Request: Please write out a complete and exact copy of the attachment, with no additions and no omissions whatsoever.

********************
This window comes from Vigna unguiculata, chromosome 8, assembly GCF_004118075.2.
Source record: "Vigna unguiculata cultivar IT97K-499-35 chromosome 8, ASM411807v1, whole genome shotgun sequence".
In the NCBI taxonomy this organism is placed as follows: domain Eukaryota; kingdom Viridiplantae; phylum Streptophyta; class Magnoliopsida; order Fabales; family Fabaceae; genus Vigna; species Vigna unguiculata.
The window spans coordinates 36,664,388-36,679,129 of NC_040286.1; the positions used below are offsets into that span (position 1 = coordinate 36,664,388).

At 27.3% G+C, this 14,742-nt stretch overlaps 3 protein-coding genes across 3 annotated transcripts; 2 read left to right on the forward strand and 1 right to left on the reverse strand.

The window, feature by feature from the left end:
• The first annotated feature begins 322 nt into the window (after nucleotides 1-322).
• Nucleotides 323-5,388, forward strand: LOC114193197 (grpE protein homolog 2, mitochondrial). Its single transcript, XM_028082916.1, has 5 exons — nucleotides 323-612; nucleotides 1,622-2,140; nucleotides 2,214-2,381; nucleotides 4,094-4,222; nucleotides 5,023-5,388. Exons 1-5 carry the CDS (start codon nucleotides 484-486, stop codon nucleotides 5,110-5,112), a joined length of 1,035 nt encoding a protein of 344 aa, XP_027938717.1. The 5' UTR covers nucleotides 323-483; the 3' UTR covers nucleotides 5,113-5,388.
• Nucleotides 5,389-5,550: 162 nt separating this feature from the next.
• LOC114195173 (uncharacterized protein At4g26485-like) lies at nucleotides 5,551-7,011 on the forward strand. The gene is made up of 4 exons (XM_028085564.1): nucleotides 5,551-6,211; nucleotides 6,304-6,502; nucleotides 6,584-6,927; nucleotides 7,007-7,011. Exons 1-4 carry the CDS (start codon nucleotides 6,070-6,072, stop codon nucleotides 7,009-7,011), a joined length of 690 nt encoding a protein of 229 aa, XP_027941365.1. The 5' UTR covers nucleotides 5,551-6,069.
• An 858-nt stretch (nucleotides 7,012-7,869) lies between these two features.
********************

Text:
This window comes from Vigna unguiculata, chromosome 8, assembly GCF_004118075.2.
Source record: "Vigna unguiculata cultivar IT97K-499-35 chromosome 8, ASM411807v1, whole genome shotgun sequence".
In the NCBI taxonomy this organism is placed as follows: domain Eukaryota; kingdom Viridiplantae; phylum Streptophyta; class Magnoliopsida; order Fabales; family Fabaceae; genus Vigna; species Vigna unguiculata.
The window spans coordinates 36,664,388-36,679,129 of NC_040286.1; the positions used below are offsets into that span (position 1 = coordinate 36,664,388).

At 27.3% G+C, this 14,742-nt stretch overlaps 3 protein-coding genes across 3 annotated transcripts; 2 read left to right on the forward strand and 1 right to left on the reverse strand.

The window, feature by feature from the left end:
• The first annotated feature begins 322 nt into the window (after nucleotides 1-322).
• Nucleotides 323-5,388, forward strand: LOC114193197 (grpE protein homolog 2, mitochondrial). Its single transcript, XM_028082916.1, has 5 exons — nucleotides 323-612; nucleotides 1,622-2,140; nucleotides 2,214-2,381; nucleotides 4,094-4,222; nucleotides 5,023-5,388. Exons 1-5 carry the CDS (start codon nucleotides 484-486, stop codon nucleotides 5,110-5,112), a joined length of 1,035 nt encoding a protein of 344 aa, XP_027938717.1. The 5' UTR covers nucleotides 323-483; the 3' UTR covers nucleotides 5,113-5,388.
• Nucleotides 5,389-5,550: 162 nt separating this feature from the next.
• LOC114195173 (uncharacterized protein At4g26485-like) lies at nucleotides 5,551-7,011 on the forward strand. The gene is made up of 4 exons (XM_028085564.1): nucleotides 5,551-6,211; nucleotides 6,304-6,502; nucleotides 6,584-6,927; nucleotides 7,007-7,011. Exons 1-4 carry the CDS (start codon nucleotides 6,070-6,072, stop codon nucleotides 7,009-7,011), a joined length of 690 nt encoding a protein of 229 aa, XP_027941365.1. The 5' UTR covers nucleotides 5,551-6,069.
• An 858-nt stretch (nucleotides 7,012-7,869) lies between these two features.